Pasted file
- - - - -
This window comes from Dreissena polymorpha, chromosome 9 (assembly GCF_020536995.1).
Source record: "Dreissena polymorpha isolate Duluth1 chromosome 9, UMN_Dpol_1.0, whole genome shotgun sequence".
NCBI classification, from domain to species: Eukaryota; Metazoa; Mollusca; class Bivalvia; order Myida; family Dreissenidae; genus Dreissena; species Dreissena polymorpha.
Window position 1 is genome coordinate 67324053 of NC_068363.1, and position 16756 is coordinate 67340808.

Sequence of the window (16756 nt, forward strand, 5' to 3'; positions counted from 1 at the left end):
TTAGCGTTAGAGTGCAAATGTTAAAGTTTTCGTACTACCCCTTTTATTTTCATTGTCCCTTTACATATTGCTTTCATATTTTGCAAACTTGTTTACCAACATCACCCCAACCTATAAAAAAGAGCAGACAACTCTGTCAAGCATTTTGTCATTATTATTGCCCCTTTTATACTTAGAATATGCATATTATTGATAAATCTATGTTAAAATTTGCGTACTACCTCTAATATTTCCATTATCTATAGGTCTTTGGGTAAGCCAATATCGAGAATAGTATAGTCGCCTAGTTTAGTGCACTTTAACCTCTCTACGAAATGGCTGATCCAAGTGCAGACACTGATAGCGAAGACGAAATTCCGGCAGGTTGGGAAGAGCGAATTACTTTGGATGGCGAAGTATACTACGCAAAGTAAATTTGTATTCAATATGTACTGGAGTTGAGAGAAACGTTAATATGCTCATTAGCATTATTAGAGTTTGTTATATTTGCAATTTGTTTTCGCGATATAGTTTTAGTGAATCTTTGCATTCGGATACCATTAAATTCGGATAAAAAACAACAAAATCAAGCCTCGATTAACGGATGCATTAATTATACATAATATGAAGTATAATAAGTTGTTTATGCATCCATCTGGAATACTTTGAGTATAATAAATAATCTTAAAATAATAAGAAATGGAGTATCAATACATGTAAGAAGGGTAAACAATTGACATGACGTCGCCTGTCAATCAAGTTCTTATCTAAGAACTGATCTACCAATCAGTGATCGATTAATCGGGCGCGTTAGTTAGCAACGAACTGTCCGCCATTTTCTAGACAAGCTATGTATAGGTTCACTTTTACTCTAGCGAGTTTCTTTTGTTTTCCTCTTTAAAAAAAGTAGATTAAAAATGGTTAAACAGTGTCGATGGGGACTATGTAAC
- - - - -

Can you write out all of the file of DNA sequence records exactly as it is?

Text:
This window comes from Dreissena polymorpha, chromosome 9 (assembly GCF_020536995.1).
Source record: "Dreissena polymorpha isolate Duluth1 chromosome 9, UMN_Dpol_1.0, whole genome shotgun sequence".
NCBI classification, from domain to species: Eukaryota; Metazoa; Mollusca; class Bivalvia; order Myida; family Dreissenidae; genus Dreissena; species Dreissena polymorpha.
Window position 1 is genome coordinate 67324053 of NC_068363.1, and position 16756 is coordinate 67340808.

Sequence of the window (16756 nt, forward strand, 5' to 3'; positions counted from 1 at the left end):
TTAGCGTTAGAGTGCAAATGTTAAAGTTTTCGTACTACCCCTTTTATTTTCATTGTCCCTTTACATATTGCTTTCATATTTTGCAAACTTGTTTACCAACATCACCCCAACCTATAAAAAAGAGCAGACAACTCTGTCAAGCATTTTGTCATTATTATTGCCCCTTTTATACTTAGAATATGCATATTATTGATAAATCTATGTTAAAATTTGCGTACTACCTCTAATATTTCCATTATCTATAGGTCTTTGGGTAAGCCAATATCGAGAATAGTATAGTCGCCTAGTTTAGTGCACTTTAACCTCTCTACGAAATGGCTGATCCAAGTGCAGACACTGATAGCGAAGACGAAATTCCGGCAGGTTGGGAAGAGCGAATTACTTTGGATGGCGAAGTATACTACGCAAAGTAAATTTGTATTCAATATGTACTGGAGTTGAGAGAAACGTTAATATGCTCATTAGCATTATTAGAGTTTGTTATATTTGCAATTTGTTTTCGCGATATAGTTTTAGTGAATCTTTGCATTCGGATACCATTAAATTCGGATAAAAAACAACAAAATCAAGCCTCGATTAACGGATGCATTAATTATACATAATATGAAGTATAATAAGTTGTTTATGCATCCATCTGGAATACTTTGAGTATAATAAATAATCTTAAAATAATAAGAAATGGAGTATCAATACATGTAAGAAGGGTAAACAATTGACATGACGTCGCCTGTCAATCAAGTTCTTATCTAAGAACTGATCTACCAATCAGTGATCGATTAATCGGGCGCGTTAGTTAGCAACGAACTGTCCGCCATTTTCTAGACAAGCTATGTATAGGTTCACTTTTACTCTAGCGAGTTTCTTTTGTTTTCCTCTTTAAAAAAAGTAGATTAAAAATGGTTAAACAGTGTCGATGGGGACTATGTAAC